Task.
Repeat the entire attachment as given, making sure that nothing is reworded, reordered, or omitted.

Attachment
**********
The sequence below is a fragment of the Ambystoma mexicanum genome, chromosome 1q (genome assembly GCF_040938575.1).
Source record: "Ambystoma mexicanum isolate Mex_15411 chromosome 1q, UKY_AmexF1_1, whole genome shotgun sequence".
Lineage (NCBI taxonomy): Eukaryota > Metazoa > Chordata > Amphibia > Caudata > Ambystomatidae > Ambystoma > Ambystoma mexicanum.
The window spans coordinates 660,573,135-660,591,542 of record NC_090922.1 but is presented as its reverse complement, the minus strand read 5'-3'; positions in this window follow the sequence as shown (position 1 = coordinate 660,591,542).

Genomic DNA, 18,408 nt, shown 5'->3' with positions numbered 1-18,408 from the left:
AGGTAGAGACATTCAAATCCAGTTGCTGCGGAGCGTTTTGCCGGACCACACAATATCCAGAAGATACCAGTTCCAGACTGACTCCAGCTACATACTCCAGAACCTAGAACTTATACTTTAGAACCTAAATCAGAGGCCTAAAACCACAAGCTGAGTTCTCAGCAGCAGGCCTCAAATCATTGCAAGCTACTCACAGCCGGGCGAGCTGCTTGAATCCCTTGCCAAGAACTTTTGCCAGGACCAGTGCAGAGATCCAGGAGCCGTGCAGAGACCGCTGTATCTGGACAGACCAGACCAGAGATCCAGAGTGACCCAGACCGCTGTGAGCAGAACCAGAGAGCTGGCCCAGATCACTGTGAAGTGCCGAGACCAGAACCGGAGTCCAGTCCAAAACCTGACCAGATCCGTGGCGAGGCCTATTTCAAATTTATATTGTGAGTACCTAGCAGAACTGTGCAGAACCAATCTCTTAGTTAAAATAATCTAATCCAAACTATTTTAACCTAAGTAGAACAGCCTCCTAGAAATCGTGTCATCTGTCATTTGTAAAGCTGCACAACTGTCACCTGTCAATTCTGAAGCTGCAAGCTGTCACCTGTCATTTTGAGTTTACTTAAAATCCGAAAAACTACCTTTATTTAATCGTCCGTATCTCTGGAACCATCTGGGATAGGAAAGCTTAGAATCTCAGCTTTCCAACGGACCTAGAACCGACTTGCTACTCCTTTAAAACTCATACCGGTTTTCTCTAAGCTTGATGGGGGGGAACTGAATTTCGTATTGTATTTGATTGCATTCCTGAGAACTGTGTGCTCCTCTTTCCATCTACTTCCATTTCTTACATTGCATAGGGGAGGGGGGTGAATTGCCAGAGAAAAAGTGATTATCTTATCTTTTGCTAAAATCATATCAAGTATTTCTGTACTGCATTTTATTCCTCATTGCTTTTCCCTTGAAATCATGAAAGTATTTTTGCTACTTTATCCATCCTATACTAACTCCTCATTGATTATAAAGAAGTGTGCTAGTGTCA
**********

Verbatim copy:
The sequence below is a fragment of the Ambystoma mexicanum genome, chromosome 1q (genome assembly GCF_040938575.1).
Source record: "Ambystoma mexicanum isolate Mex_15411 chromosome 1q, UKY_AmexF1_1, whole genome shotgun sequence".
Lineage (NCBI taxonomy): Eukaryota > Metazoa > Chordata > Amphibia > Caudata > Ambystomatidae > Ambystoma > Ambystoma mexicanum.
The window spans coordinates 660,573,135-660,591,542 of record NC_090922.1 but is presented as its reverse complement, the minus strand read 5'-3'; positions in this window follow the sequence as shown (position 1 = coordinate 660,591,542).

Genomic DNA, 18,408 nt, shown 5'->3' with positions numbered 1-18,408 from the left:
AGGTAGAGACATTCAAATCCAGTTGCTGCGGAGCGTTTTGCCGGACCACACAATATCCAGAAGATACCAGTTCCAGACTGACTCCAGCTACATACTCCAGAACCTAGAACTTATACTTTAGAACCTAAATCAGAGGCCTAAAACCACAAGCTGAGTTCTCAGCAGCAGGCCTCAAATCATTGCAAGCTACTCACAGCCGGGCGAGCTGCTTGAATCCCTTGCCAAGAACTTTTGCCAGGACCAGTGCAGAGATCCAGGAGCCGTGCAGAGACCGCTGTATCTGGACAGACCAGACCAGAGATCCAGAGTGACCCAGACCGCTGTGAGCAGAACCAGAGAGCTGGCCCAGATCACTGTGAAGTGCCGAGACCAGAACCGGAGTCCAGTCCAAAACCTGACCAGATCCGTGGCGAGGCCTATTTCAAATTTATATTGTGAGTACCTAGCAGAACTGTGCAGAACCAATCTCTTAGTTAAAATAATCTAATCCAAACTATTTTAACCTAAGTAGAACAGCCTCCTAGAAATCGTGTCATCTGTCATTTGTAAAGCTGCACAACTGTCACCTGTCAATTCTGAAGCTGCAAGCTGTCACCTGTCATTTTGAGTTTACTTAAAATCCGAAAAACTACCTTTATTTAATCGTCCGTATCTCTGGAACCATCTGGGATAGGAAAGCTTAGAATCTCAGCTTTCCAACGGACCTAGAACCGACTTGCTACTCCTTTAAAACTCATACCGGTTTTCTCTAAGCTTGATGGGGGGGAACTGAATTTCGTATTGTATTTGATTGCATTCCTGAGAACTGTGTGCTCCTCTTTCCATCTACTTCCATTTCTTACATTGCATAGGGGAGGGGGGTGAATTGCCAGAGAAAAAGTGATTATCTTATCTTTTGCTAAAATCATATCAAGTATTTCTGTACTGCATTTTATTCCTCATTGCTTTTCCCTTGAAATCATGAAAGTATTTTTGCTACTTTATCCATCCTATACTAACTCCTCATTGATTATAAAGAAGTGTGCTAGTGTCA